Change is usually hard and requires persistent effort, often stopping and starting. There have been at least two times in my life when change has been basically immediate. One of those two times was spurred by my daughter when she was quite young. I was a single mother for most of her growing up, and being a single parent is hard. I had quickly abandoned physical punishment when I realized it simply did not work with her. But, when I really needed to get my point across, I would yell.
One day, she tearfully told me that I frightened her when I yelled. It pulled me up short. I wanted her to understand. I did not want her to be frightened. After she went to bed later that day, I went into the bathroom. I wanted to understand from her perspective, as best I could. I intentionally recalled my feelings of frustration and anger and even isolation. I recalled the details of the incident. Without vocalizing aloud, I looked into the mirror and “yelled” at her again. I was shocked. No child should see that face. I was mortified.
I never yelled at her like that again. I was still a single parent. Parenting was still hard. I still got angry and frustrated. But, I never relied on the energy in my face and voice to communicate. I was not the perfect parent. In fact, I keep realizing more and more my human shortcomings, all these years later. But, I did temper that one reactive behavior. Immediately.
I am grateful she told me how my actions made her feel. I am grateful, for some reason, the full weight of what she was saying was not lost on me.
That’s a heavy way to begin a Thanksgiving post. But, since then, I have been fairly interested in how children see the world and how we, adults, can see ourselves more objectively.
After our Thanksgiving meal this year, I let my daughter’s oldest daughter, 3-year-old E, have my phone so she could look through the photos I had taken of her helping me cook earlier in the day. She quickly transitioned to taking new photos with my phone. Lots and lots of photos (more than 50?). How lucky that digital photography, existing on our phones, means that small children can experiment and develop an eye without prohibitive film-developing costs!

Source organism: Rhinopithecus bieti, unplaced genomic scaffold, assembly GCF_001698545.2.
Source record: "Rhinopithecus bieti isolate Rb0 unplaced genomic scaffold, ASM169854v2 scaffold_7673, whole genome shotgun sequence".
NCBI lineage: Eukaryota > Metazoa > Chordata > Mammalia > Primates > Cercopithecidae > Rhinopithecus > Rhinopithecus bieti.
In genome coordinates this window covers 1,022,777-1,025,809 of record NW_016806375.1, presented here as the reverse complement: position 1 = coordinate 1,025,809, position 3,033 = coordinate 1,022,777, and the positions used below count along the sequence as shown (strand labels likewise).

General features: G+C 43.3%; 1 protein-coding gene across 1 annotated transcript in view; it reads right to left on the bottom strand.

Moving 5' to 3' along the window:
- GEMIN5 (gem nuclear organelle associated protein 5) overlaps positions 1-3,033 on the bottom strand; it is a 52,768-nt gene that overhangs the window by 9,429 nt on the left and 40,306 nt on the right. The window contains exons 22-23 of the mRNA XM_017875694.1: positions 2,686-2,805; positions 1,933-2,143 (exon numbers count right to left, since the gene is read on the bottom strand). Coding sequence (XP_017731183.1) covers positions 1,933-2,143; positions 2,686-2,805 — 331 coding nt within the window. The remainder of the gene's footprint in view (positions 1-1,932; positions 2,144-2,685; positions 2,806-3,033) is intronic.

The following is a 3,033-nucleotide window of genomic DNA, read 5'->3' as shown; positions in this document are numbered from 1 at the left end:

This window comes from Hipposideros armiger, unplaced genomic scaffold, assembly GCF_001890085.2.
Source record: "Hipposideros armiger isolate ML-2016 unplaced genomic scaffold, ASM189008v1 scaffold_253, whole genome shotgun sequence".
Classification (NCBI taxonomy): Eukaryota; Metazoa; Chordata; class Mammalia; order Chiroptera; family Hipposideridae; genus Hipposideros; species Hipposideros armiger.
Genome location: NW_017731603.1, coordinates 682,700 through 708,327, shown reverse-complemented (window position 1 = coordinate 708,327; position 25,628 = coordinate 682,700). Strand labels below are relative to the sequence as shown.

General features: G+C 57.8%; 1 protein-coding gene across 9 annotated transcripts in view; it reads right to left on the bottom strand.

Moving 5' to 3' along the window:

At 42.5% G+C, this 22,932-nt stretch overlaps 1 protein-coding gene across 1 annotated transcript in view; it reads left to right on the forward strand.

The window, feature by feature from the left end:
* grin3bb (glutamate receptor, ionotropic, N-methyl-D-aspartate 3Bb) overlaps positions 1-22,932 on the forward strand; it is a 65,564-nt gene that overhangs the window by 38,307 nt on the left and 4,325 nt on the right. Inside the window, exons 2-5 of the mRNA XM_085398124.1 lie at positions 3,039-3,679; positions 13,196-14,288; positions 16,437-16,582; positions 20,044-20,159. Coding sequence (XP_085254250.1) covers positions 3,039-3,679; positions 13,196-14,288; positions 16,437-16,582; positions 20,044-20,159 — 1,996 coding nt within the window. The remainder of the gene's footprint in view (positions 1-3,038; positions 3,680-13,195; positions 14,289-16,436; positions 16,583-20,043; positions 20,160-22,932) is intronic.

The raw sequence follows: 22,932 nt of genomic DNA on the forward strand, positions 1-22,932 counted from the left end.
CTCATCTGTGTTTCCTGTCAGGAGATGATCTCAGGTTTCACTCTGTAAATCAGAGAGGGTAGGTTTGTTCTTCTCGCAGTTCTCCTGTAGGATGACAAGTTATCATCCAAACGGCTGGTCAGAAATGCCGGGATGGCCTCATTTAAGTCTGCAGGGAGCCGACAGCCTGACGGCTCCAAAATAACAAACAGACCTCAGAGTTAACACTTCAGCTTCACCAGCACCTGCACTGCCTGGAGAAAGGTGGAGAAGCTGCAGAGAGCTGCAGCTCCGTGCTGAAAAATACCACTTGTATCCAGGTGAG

Today, I looked through her photos, deleting the ones of walls, floor, slivers of the tops of heads, and ones unbearably out-of-focus even with auto-focus technology at play. And, then, I started really looking at the remaining ones. This is what I saw (no photos shared for the first three):
- Her mother and I having great conversations while I held her 1-year-old sister. Those were lovely pictures until I saw, the pictures of . . . .
- . . . her dad, making joyful smiling eye contact with her with the most obvious love and focus.
- Some great self-portraits, trying out different facial expressions. No duck lips and none perfectly framed from above, but all with curiosity and intrigue while looking at herself — and fun.
- A study of this cup of a little juice mixed in with her antibiotic that represents the negotiated peace deal for taking said hated antibiotic twice a day for her ear infection.
- Her sister’s new food tray, which she also has, that they are loving.
- Her beloved two-wheeler. It is just happenstance that her dad’s walker, in use after his severe leg injury, is also captured – but it, too, is a snapshot of a huge event in their lives.
And then my photos were next (previous in time) in the sequence. Between the severe poison ivy reaction and then the allergic reaction to prednisone and only taking two days off from work, my kitchen in the background is a disaster zone. But, these are some of my favorite pictures. Do I wish the background was pristine? Sure, I guess? But, the joy on E’s face while whipping cream and mixing pumpkin pie spices into the sugar and everything else are the absolute best and I wouldn’t trade them for the world, least of all for a clean-kitchen backdrop. Life is chaotic and messy, but we find joy anyway.
Spices are sage, tarragon, basil, marjoram, and thyme.
I fear things for all the world may be getting more chaotic and difficult. Hopefully, we will still find joy while trying to mitigate the harm and improve our interactions.